Listen, there are LOTS of things that great leaders do. But lately, I’m reminded of just 3 that can make a HUGE difference and have a POSITIVE impact on the people around you, and therefore the results of your team:
1. LISTEN – A LOT. If you’re not listening, you’re not learning. You learn things from the people around you. You can’t understand if you’re not listening. And ultimately, you can’t ask good questions if you’re not listening and learning. You need to ask questions that add value, not just ask “figure-head questions”. Nobody appreciates that and you can’t possibly get real satisfaction out of asking non-value add questions. It’s fake and everybody knows it.
2. GIVE OTHER PEOPLE THE STAGE. Sure, you’re the senior leader and there are many times you need to be front and center – communicating the strategy, taking accountability and/or recognizing the good work of others. Also, as a leader, one of your top jobs is preparing the next generation of leaders to take your place. Beyond passing along subject matter expertise, you need to find opportunities to put your successor candidates in front of others, and therefore, in front of you. It could be a presentation that you would typically deliver, bringing them along to a senior leadership meeting that normally only you would attend, or having them give your boss an update personally, rather than passing the information through you. Developing leaders need the opportunities to practice being in the front row, and at the table, BEFORE they are actually placed there permanently.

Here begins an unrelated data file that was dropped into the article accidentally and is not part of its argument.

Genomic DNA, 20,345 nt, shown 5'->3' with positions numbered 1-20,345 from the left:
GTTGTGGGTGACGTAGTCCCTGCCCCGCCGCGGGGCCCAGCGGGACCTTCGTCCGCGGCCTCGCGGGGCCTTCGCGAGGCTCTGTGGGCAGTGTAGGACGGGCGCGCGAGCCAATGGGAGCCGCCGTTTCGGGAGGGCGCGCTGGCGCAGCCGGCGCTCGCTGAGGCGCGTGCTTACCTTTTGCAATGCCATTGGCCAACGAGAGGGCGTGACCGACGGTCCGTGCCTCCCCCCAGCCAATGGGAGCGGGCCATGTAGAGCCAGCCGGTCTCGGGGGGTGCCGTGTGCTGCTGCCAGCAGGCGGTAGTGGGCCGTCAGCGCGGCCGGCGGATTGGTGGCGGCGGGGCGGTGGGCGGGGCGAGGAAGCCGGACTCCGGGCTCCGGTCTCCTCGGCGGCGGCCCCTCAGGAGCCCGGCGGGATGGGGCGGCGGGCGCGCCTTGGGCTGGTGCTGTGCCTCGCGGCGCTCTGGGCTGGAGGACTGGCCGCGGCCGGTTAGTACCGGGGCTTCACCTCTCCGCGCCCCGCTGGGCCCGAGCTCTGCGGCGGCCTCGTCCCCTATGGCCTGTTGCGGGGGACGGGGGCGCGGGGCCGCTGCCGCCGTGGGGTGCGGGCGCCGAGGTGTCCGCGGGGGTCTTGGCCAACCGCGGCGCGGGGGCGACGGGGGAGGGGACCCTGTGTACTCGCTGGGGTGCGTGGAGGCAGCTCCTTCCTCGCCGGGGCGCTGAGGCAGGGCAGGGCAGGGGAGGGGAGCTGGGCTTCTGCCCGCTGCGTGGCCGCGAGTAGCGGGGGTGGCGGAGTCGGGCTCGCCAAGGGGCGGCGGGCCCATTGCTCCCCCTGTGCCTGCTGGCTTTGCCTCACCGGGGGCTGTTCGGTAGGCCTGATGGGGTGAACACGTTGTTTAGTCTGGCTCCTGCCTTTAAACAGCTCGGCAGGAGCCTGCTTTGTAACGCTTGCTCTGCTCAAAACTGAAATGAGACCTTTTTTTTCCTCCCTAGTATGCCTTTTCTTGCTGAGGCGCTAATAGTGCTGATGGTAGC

3. FIND OPPORTUNITIES TO ADMIT MISTAKES. I know, this one is tough. As successful leaders, we’re not actually supposed to make mistakes, right? WRONG. We talk all the time about the importance of risk-taking. But in reality, many of us don’t practice it, because of the fear of making a mistake. I’m sorry folks, but it is simple math. The more times you take a risk, the more times you will make a mistake. If you are a successful leader, you have already made a number of mistakes – and LEARNED from them. And of course, you did something different the next time. And that’s exactly the point! We need to teach the people we’re leading that it’s going to happen and that it’s ok, as long as we learn something from it. Making mistakes is part of the learning process. If you’re not messing up once in a while, you’re not getting better!